Management accounting is primarily concerned with the provision ofinformation towards planning, decision making and in controlling operations. Itis therefore internal management information system.

Examples of management accounting as a management control tooinclude,

Preparation of Budgets and Long TermPlans.

Computations of variances, highlighting those variances which seemto merit further investigation with a view to taking suitable control action.

Investingand Financing Decisions.

Management accounting as a decision making tool involves choosingbetween alternatives. This is management control function of managementaccounting. These include:

– Whether or not to shut down a department.

–Whether to make or buy a product or components

–Whether or not to accept a special order.

– Whether or not to introduce a multi-shift system.

 – In the final analysis,the aim is to run a business as efficiently and effectively as possible.


Steps to be taken to ensure effective communication and maximum motivationin respect of management accounting reports include:

  1. Accurate   and  timely   Information:

Management accounting reports should be prepared with as muchaccuracy as possible.   However, it maybe necessary to balance the desire for accuracy with the need for timelyinformation.

  • Types of Information – Basically, twotypes of management accounting reports, exist i.e. those provided on a regularbasis and those provided on a one-off basis.

Reports prepared on a regular, routine basis should facilitatemanagement by exception. They should not overburden managers with a volume ofirrelevant data.

Specific reports drawn on a one-off basis should have regard to:

The reasons for which the report is needed. The ability and skillof the recipient. The report should use charts, graphs and statistics ornarratives depending   on  his personal preference.


The Role of theManagement Accountant in:


In planning, theManagement Accountant helps to formulae plans by providing vital information toaid in such decisions as the products to sell, in what market, at what pricesetc. He also evaluates, capital expenditure proposals. In budgeting, heprovides important cost data. He also establishes budget procedures, time tableand coordinates and harmonizes the various departmental inputs to the budgetand presents same for top management approval.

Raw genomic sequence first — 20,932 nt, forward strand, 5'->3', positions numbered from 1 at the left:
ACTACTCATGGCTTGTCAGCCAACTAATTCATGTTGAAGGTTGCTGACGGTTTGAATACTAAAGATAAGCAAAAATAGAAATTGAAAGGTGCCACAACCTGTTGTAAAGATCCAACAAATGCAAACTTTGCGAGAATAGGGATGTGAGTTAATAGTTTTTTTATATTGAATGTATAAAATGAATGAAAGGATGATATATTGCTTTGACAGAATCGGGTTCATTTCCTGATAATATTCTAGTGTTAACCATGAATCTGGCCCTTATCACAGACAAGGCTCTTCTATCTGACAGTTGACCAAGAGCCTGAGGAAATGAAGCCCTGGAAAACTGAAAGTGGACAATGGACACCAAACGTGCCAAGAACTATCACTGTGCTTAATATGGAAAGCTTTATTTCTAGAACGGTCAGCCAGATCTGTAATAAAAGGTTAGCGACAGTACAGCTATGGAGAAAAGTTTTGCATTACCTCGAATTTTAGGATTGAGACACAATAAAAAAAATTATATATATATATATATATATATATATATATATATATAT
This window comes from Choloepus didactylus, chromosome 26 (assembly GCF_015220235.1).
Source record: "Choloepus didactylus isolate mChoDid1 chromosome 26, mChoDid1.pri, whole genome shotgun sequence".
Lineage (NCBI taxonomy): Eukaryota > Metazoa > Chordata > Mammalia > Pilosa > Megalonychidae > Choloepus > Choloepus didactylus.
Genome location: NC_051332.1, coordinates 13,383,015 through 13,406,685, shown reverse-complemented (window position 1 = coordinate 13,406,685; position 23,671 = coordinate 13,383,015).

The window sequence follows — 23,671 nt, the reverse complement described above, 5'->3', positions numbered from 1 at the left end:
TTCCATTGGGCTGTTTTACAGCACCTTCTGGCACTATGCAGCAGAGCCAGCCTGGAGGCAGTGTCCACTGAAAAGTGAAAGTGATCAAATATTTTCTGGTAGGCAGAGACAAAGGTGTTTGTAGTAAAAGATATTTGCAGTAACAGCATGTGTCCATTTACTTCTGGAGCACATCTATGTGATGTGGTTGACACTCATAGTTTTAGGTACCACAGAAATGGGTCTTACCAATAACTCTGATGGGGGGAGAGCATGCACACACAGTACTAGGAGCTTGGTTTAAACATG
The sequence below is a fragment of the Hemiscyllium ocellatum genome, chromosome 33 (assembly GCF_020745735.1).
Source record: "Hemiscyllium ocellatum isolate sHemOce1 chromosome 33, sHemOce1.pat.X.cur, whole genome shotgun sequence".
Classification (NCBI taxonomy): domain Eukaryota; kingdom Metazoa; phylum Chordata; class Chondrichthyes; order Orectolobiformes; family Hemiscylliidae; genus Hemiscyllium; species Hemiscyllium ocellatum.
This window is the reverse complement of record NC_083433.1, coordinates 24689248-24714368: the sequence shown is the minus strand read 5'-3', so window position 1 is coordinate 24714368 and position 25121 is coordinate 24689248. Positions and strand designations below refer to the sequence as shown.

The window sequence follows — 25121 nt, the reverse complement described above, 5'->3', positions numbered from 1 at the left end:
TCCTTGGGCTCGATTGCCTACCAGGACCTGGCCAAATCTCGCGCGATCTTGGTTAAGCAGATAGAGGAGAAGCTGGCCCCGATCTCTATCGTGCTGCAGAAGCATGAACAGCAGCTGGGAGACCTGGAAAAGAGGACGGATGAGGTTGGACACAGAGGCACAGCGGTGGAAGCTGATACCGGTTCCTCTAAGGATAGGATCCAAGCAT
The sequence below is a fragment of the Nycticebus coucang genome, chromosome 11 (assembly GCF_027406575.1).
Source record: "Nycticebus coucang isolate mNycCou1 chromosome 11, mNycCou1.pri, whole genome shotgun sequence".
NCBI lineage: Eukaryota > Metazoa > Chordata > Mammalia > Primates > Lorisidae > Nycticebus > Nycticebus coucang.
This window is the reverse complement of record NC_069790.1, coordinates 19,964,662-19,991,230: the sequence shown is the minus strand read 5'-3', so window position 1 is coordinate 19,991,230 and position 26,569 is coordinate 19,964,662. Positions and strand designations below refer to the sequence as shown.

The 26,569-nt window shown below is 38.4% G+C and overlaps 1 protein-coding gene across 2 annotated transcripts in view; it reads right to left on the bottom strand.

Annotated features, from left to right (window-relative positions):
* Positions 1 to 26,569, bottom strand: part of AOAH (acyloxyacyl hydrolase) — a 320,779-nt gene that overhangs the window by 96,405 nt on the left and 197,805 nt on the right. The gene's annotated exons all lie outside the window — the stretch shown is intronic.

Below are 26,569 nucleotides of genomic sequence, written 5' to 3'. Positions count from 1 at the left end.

The ManagementAccountant aids control through providing performance reports which compareactual performance with planned performance for various responsibility centers.He provides prompt measurements of action and identifies problem areas forcorrection.


Managementaccounting, through responsibility accounting, represents the design and implementationof the accounting system for better definition and consolidation of theserelations.


Management accountingaids organizational communication. For instance, the budget communicates plansto those managers responsible for carrying them out. This helps them to beaware of expectations from them, the requirements and constraints, andinter-relationships between the various sub-units. Also, the performance reportproduced by the management accountant communicates information to a managerabout how well he is managing his activities, as well as directs a search lighton areas needing detailed investigation and, possibly, corrective action.


When budgets areproduced and adopted, they motivate managers towards achieving set targets. Healso motivates personal by helping identify potential problem areas and areasneeding detailed investigation, thus he provides a supportive system to enablemanagers control their activities more effectively.